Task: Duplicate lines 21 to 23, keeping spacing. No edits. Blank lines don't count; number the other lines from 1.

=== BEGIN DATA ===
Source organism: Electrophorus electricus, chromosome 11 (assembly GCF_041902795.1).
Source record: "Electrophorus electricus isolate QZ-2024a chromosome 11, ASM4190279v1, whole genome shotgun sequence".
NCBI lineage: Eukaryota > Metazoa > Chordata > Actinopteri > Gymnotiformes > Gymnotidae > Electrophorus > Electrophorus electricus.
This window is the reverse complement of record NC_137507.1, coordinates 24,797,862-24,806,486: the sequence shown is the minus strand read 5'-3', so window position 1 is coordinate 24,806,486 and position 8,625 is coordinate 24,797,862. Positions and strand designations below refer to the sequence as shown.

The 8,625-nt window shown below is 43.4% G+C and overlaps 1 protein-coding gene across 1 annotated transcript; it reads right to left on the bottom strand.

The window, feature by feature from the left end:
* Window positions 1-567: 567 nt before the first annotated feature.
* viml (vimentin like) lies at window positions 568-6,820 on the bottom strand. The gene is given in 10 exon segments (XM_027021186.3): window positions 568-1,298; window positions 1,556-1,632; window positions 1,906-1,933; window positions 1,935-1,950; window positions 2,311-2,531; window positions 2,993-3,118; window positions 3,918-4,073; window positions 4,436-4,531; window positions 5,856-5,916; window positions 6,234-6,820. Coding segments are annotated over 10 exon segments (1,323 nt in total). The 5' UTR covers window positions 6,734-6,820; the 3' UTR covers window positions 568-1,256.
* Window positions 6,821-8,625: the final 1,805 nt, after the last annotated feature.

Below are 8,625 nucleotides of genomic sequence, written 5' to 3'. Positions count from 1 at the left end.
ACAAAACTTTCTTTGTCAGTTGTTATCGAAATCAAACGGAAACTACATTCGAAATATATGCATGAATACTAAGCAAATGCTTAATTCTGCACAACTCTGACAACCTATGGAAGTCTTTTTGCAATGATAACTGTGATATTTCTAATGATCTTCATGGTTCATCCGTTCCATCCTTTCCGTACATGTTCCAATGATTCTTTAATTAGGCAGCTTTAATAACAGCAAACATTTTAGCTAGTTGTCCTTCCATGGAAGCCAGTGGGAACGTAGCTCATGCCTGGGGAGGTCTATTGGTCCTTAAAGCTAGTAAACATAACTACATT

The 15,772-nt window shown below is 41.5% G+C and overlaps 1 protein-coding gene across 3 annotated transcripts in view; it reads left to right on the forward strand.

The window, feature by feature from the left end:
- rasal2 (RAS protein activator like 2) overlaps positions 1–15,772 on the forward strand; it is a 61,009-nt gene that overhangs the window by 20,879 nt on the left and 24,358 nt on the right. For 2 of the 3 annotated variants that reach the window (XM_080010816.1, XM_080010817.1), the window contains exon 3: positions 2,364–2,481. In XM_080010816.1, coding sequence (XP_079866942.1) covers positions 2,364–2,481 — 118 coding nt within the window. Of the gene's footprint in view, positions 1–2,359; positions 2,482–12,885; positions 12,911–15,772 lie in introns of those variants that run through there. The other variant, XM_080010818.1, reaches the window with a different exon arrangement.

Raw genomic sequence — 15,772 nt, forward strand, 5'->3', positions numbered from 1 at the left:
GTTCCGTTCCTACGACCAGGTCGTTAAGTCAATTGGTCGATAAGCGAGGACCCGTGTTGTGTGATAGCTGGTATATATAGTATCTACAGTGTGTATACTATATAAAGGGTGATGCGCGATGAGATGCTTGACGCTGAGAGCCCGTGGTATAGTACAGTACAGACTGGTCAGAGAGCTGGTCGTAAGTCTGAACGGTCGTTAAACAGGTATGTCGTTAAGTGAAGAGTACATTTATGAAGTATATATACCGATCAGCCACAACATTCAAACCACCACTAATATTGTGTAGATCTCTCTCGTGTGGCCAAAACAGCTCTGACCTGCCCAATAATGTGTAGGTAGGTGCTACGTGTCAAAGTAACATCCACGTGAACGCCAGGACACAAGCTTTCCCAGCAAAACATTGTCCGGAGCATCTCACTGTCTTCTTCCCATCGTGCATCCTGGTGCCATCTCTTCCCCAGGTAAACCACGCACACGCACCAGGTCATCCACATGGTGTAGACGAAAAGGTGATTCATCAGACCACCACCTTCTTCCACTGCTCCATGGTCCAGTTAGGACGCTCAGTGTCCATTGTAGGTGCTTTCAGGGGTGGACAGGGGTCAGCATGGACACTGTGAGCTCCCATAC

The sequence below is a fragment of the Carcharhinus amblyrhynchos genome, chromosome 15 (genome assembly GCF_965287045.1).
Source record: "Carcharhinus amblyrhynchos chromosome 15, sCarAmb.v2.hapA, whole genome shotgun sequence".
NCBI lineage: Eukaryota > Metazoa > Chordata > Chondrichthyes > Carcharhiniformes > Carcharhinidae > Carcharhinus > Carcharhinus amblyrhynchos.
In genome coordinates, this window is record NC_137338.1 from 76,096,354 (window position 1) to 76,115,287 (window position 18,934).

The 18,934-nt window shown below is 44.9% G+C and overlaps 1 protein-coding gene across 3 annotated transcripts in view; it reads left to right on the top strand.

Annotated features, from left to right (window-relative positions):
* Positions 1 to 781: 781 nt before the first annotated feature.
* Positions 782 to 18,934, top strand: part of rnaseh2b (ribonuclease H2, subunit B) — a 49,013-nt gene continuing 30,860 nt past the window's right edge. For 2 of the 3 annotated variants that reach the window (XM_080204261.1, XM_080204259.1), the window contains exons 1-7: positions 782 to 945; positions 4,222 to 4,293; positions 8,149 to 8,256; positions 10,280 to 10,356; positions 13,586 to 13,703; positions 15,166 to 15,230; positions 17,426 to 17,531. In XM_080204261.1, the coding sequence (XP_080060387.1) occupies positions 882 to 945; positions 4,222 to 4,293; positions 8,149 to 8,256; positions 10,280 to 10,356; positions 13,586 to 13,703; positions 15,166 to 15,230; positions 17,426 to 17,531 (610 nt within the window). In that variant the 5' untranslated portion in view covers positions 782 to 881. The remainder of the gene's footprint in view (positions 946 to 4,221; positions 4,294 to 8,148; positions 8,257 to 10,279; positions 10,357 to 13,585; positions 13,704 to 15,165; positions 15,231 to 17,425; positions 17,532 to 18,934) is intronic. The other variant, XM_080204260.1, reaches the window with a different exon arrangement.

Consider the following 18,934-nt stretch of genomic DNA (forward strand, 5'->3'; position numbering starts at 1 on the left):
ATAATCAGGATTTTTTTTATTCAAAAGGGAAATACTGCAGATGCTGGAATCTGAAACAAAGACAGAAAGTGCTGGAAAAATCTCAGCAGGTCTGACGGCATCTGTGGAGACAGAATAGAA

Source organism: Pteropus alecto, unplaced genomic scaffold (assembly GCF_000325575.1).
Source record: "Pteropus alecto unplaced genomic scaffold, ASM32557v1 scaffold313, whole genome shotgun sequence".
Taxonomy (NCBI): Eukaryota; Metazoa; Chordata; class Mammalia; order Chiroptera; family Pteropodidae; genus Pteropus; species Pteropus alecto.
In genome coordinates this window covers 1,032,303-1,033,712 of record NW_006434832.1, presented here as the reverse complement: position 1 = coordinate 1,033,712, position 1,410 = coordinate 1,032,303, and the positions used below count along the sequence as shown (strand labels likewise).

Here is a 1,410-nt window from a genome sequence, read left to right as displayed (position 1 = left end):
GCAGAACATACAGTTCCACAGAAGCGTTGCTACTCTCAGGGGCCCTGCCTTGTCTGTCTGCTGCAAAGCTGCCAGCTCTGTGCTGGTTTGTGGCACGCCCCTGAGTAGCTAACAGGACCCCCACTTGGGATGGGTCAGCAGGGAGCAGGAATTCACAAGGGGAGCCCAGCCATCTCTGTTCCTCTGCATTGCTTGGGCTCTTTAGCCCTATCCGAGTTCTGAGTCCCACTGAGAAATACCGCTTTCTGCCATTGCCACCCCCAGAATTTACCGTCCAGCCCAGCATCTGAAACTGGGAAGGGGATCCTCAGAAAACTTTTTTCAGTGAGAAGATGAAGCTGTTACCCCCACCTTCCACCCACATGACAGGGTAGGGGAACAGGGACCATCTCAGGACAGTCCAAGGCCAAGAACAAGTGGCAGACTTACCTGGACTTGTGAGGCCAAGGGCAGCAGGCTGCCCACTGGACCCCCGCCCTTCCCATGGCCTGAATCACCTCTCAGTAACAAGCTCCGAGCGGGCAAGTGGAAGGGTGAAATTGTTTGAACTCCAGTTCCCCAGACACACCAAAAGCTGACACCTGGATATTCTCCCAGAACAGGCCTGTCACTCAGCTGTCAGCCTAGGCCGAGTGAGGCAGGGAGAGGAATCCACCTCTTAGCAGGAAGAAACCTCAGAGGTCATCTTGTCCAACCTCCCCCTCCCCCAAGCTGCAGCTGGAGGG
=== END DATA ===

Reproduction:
The 18,934-nt window shown below is 44.9% G+C and overlaps 1 protein-coding gene across 3 annotated transcripts in view; it reads left to right on the top strand.

Annotated features, from left to right (window-relative positions):
* Positions 1 to 781: 781 nt before the first annotated feature.